It has been proposed that the (stellar) mass-(gas) metallicity relation of galaxies exhibits a secondary dependence on star formation rate (SFR), and that the resulting M∗-Z-SFR relation may be redshift-invariant, i.e., "fundamental." However, conflicting results on the character of the SFR dependence, and whether it exists, have been reported. To gain insight into the origins of the conflicting results, we (1) devise a non-parametric, astrophysically motivated analysis framework based on the offset from the star-forming ("main") sequence at a given M∗ (relative specific SFR); (2) apply this methodology and perform a comprehensive re-analysis of the local M∗-Z-SFR relation, based on SDSS, GALEX, and WISE data; and (3) study the impact of sample selection and of using different metallicity and SFR indicators. We show that metallicity is anti-correlated with specific SFR regardless of the indicators used. We do not find that the relation is spurious due to correlations arising from biased metallicity measurements or fiber aperture effects. We emphasize that the dependence is weak/absent for massive galaxies (logM∗ > 10.5), and that the overall scatter in the M∗-Z-SFR relation does not greatly decrease from the M∗-Z relation. We find that the dependence is stronger for the highest SSFR galaxies above the star-forming sequence. This two-mode behavior can be described with a broken linear fit in 12+log(O/H) versus log (SFR/M∗), at a given M∗. Previous parameterizations used for comparative analysis with higher redshift samples that do not account for the more detailed behavior of the local M∗-Z-SFR relation may incorrectly lead to the conclusion that those samples follow a different relationship.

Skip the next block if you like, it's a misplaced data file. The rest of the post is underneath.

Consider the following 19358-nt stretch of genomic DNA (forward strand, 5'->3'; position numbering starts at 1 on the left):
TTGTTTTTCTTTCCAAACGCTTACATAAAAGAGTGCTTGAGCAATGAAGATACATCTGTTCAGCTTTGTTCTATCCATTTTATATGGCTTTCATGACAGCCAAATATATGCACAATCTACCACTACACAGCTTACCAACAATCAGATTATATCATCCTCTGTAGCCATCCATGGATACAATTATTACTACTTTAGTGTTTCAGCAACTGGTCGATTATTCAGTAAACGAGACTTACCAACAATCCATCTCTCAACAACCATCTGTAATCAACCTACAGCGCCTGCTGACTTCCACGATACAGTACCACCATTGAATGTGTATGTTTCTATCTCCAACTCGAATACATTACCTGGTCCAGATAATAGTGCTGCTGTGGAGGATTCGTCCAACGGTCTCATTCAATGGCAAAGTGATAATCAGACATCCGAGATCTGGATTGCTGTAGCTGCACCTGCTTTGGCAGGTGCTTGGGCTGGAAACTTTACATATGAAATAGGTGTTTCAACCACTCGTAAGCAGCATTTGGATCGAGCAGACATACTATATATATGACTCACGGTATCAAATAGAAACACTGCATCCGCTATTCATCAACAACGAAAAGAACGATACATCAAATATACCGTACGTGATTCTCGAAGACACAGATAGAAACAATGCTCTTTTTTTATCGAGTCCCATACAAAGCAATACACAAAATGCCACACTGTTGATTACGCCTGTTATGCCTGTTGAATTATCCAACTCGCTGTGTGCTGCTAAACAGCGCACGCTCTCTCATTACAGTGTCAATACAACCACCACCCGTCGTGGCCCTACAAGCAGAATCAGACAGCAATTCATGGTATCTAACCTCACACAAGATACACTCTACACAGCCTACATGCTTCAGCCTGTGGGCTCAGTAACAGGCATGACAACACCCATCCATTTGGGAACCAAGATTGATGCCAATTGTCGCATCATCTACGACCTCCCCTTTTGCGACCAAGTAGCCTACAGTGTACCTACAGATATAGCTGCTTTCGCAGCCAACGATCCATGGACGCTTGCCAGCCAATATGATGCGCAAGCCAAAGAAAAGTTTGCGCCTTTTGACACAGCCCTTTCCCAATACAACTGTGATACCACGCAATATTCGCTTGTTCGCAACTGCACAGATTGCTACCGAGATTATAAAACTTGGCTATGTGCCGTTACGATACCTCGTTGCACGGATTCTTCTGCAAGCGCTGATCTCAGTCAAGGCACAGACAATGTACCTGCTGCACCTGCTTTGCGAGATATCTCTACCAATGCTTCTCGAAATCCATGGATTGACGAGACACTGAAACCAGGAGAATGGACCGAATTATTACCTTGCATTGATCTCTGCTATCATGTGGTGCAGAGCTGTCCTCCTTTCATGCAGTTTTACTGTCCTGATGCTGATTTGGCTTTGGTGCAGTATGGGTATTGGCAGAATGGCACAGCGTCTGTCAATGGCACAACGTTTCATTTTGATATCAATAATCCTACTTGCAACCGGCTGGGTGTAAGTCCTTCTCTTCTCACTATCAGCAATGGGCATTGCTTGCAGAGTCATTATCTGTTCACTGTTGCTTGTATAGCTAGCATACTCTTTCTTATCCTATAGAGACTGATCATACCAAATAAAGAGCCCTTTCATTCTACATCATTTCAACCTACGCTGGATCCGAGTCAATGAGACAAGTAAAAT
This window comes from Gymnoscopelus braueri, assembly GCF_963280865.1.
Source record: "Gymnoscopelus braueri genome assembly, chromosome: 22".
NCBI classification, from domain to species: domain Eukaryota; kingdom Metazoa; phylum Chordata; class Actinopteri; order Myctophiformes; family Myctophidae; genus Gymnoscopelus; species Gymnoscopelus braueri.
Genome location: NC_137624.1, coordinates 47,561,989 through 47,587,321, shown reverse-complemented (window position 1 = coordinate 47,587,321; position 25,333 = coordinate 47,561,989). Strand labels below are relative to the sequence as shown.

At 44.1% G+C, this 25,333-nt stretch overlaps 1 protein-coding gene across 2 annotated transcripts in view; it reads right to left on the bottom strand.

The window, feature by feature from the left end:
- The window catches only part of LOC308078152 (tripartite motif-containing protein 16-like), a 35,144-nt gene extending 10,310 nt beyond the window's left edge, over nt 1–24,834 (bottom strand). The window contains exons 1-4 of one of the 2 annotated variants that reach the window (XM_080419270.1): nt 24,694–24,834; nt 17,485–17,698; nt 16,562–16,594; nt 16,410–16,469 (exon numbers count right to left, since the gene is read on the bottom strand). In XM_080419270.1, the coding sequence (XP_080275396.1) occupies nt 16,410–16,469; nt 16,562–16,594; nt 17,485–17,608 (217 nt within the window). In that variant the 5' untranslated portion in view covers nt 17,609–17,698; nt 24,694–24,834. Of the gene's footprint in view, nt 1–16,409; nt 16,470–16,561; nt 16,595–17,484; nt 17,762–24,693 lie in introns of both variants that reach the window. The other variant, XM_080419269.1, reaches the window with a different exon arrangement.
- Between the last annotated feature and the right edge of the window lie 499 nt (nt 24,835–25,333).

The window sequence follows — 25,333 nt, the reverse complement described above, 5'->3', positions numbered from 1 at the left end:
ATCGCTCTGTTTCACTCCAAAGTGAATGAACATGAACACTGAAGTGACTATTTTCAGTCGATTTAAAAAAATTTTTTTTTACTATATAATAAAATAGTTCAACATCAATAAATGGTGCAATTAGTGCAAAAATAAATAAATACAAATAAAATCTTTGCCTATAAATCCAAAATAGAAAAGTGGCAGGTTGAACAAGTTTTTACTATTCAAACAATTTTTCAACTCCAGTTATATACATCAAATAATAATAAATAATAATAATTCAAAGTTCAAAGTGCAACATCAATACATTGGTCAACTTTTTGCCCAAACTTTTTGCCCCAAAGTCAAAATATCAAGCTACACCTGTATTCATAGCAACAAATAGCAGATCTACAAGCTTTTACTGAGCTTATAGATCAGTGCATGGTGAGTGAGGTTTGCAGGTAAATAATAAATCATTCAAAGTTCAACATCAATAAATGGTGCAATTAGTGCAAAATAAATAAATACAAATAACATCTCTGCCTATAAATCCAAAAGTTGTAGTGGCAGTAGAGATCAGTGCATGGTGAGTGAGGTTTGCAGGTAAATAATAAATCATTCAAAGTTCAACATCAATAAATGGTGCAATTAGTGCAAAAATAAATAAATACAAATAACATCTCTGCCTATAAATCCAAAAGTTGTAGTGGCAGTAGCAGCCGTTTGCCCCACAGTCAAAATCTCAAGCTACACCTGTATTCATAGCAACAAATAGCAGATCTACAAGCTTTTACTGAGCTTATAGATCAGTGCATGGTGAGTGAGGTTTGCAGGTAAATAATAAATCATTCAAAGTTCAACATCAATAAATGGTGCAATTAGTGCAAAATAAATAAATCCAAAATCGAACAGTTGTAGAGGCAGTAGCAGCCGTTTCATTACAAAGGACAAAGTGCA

- Galaxies: abundances
- Galaxies: evolution
- Galaxies: fundamental parameters